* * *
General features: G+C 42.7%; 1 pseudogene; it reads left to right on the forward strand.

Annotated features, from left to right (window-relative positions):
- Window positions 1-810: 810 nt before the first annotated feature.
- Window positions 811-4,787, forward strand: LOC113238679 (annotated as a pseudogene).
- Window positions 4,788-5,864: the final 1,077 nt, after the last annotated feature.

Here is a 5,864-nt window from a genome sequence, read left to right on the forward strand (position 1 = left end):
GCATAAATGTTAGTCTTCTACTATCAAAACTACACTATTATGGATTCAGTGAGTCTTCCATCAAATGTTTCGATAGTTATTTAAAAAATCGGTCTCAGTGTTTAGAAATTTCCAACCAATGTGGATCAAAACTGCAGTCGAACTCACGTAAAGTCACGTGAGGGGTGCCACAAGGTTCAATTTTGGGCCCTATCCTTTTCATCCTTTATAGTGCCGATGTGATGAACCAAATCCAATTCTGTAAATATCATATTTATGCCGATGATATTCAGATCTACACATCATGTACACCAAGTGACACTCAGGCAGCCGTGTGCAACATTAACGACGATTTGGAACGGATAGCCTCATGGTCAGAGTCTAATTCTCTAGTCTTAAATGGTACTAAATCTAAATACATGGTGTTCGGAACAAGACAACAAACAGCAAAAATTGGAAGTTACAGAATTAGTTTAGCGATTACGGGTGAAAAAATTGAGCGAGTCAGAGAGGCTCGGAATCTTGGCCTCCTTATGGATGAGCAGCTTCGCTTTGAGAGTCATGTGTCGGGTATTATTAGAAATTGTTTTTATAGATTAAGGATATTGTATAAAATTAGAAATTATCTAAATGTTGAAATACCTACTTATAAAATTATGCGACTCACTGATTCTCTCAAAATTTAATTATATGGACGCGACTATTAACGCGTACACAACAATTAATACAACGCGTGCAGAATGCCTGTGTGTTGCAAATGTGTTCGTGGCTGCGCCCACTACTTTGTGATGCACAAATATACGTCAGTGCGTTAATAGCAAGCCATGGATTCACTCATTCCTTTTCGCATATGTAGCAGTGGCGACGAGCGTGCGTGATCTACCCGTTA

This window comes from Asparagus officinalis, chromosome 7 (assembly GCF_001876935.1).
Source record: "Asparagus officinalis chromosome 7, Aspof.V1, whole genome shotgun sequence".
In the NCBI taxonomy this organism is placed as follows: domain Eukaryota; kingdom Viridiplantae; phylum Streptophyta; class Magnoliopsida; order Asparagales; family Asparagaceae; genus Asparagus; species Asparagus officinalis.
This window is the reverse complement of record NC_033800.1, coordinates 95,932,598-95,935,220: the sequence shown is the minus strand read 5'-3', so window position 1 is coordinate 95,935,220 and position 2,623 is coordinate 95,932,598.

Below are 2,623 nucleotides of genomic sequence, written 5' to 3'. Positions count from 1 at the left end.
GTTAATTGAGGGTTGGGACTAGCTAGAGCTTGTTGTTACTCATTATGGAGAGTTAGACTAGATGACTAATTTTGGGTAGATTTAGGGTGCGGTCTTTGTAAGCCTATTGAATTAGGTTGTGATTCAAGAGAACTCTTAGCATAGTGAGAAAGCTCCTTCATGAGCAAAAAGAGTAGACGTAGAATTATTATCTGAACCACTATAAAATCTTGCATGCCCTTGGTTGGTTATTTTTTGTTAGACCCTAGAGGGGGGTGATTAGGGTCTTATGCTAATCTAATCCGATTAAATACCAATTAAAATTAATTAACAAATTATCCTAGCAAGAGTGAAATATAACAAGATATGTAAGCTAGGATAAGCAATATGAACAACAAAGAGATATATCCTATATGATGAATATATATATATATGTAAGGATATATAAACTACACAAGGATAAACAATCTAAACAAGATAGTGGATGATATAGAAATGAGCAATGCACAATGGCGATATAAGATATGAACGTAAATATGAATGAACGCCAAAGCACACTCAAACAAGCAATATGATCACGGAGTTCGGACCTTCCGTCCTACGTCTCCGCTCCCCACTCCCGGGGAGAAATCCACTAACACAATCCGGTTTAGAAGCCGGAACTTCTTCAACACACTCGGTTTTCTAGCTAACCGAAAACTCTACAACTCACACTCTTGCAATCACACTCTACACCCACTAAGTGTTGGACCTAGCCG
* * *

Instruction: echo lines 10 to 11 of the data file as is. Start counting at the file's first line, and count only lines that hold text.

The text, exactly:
In the NCBI taxonomy this organism is placed as follows: domain Eukaryota; kingdom Viridiplantae; phylum Streptophyta; class Magnoliopsida; order Asparagales; family Asparagaceae; genus Asparagus; species Asparagus officinalis.
This window is the reverse complement of record NC_033800.1, coordinates 95,932,598-95,935,220: the sequence shown is the minus strand read 5'-3', so window position 1 is coordinate 95,935,220 and position 2,623 is coordinate 95,932,598.